The Baltic states have been stereotyped as the Wild West of money laundering. Tales from Latvia of dirty money getting cleaned are legendary. The Baltic moniker was given more credibility today as financial police in Estonia declared that at least $13 billion were washed through the country’s banking system since 2012.
“The European Union member country has been rocked by revelations of money laundering from Russia, Moldova and Azerbaijan via non-resident bank accounts that have forced lenders in Estonia and neighboring Latvia to shut down. Estonia’s police Financial Intelligence Unit (FIU) said that besides more than $6 billion laundered via Estonian banks in schemes discovered by national financial inspection agencies, a further unreported 7.3 billion euros was channelled via Estonian banks through the sale of Russian stocks and bonds,” reported Reuters.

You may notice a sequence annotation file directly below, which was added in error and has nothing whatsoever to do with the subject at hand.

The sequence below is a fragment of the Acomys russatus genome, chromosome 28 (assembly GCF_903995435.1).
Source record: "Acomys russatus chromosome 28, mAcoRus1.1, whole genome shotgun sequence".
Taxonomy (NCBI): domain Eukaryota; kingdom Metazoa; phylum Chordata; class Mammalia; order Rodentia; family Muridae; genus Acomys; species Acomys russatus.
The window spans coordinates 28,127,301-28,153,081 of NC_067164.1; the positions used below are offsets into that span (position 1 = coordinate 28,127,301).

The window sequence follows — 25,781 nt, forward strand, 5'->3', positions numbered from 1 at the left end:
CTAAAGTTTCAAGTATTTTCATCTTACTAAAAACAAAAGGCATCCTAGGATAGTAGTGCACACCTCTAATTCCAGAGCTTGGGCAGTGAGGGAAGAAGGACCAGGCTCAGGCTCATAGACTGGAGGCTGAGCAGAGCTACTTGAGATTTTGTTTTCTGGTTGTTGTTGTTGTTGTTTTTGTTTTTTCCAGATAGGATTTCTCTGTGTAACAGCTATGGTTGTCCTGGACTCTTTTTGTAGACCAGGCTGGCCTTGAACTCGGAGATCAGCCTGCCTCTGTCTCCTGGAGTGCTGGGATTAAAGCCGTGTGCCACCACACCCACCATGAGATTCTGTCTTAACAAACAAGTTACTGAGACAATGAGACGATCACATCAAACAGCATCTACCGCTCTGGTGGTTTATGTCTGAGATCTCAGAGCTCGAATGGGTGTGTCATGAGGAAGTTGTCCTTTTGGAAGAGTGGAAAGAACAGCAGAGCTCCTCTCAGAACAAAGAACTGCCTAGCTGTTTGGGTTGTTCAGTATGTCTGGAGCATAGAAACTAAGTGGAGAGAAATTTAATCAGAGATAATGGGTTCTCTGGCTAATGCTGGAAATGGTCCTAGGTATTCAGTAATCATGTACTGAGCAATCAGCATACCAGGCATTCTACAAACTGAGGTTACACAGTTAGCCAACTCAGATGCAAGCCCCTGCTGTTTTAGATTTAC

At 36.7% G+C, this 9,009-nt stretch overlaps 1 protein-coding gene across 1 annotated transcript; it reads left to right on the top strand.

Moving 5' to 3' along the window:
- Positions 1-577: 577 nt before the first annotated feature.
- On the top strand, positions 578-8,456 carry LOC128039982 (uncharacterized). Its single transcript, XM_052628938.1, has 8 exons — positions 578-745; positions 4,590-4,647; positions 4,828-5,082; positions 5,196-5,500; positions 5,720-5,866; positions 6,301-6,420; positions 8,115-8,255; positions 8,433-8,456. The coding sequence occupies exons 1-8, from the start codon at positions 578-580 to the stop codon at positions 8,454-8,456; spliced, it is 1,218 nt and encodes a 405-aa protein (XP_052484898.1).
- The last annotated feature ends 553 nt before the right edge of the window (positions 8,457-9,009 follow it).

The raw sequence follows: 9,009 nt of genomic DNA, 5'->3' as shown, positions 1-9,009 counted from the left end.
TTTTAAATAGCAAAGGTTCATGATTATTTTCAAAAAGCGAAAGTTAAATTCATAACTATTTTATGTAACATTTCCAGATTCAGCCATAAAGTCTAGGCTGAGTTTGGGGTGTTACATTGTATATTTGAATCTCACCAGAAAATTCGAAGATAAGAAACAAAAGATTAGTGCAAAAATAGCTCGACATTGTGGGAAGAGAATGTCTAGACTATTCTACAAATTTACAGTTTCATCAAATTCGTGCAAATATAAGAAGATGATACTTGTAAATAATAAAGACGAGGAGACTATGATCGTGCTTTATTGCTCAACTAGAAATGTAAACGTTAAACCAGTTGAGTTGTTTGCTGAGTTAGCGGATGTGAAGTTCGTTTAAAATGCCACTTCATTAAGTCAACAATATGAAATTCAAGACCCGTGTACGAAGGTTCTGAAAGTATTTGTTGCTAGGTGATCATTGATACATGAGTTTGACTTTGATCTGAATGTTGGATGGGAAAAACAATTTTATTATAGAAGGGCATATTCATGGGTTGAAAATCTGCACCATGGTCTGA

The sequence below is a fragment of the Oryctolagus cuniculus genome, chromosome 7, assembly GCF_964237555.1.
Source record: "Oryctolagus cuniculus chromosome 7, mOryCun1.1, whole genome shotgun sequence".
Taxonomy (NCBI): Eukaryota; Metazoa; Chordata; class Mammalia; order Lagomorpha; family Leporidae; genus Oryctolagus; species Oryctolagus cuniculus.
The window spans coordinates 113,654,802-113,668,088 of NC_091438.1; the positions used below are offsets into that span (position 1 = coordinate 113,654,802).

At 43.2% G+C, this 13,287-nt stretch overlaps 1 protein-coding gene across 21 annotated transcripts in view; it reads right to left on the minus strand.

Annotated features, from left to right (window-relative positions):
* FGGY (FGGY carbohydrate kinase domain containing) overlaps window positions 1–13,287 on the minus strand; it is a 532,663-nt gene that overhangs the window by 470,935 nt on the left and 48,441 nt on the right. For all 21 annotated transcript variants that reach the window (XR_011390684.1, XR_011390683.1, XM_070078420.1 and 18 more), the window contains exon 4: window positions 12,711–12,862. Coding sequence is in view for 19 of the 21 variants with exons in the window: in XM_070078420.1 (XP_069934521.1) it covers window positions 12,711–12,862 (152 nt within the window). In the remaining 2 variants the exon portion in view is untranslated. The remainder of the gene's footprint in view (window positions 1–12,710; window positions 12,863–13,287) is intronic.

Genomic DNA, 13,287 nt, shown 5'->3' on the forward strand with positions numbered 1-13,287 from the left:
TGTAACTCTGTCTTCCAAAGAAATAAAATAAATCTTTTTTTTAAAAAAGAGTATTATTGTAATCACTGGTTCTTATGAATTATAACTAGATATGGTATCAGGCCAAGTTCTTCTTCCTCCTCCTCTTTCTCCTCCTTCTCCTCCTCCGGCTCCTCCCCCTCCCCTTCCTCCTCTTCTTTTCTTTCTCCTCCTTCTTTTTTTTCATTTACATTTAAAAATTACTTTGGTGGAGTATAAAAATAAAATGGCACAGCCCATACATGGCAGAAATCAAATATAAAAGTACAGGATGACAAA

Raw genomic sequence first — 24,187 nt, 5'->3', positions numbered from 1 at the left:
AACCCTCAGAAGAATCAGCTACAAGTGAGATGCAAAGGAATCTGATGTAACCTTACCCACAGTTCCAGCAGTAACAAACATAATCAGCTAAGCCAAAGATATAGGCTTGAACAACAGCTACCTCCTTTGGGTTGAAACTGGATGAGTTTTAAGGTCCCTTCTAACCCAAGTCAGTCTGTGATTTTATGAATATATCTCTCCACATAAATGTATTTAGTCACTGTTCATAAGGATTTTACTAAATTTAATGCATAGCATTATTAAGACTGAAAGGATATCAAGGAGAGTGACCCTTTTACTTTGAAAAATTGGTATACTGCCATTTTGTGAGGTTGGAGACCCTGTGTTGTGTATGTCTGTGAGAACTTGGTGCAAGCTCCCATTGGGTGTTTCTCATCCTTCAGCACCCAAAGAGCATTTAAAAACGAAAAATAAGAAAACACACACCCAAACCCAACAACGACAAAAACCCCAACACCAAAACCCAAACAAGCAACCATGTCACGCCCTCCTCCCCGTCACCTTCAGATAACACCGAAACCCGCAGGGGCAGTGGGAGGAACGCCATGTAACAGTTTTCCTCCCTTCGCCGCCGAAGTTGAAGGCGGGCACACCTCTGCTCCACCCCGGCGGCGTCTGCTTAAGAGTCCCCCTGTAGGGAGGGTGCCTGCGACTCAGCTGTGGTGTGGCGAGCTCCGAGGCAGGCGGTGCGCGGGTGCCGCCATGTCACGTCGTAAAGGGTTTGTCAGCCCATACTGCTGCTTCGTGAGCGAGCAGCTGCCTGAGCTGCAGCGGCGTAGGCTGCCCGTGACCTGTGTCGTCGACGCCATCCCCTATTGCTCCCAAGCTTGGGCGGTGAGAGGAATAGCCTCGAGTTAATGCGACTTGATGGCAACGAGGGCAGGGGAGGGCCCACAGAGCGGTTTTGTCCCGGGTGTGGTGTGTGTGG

“In 2012, more than 7.3 billion euros in securities from Russia were processed through the Estonian financial system. The proceeds were transferred to dozens of jurisdictions and thousands of companies for various goods and services,” Estonia’s Financial Intelligence Unit (FIU) said in its annual report.
The phenomenon seems to be tied to the closure of banks in the Russian financial system due to insolvency. Non-resident accounts were primarily used in the schemes through the sale of Russian stocks and bonds. Western financial sanctions have increasingly targeted Russian wealth offshore as a way to influence the inner circle of Vladimir Putin.
Authorities in the United Kingdom have begun requiring wealth brought into the British financial system from Russia to be declared and the source of funds identified. Russian oligarchs are also starting to face pressure on renewing visas due to increased focus on Russian expats in the Uk after the poisoning of Sergei Skripal and his daughter with with a military nerve agent.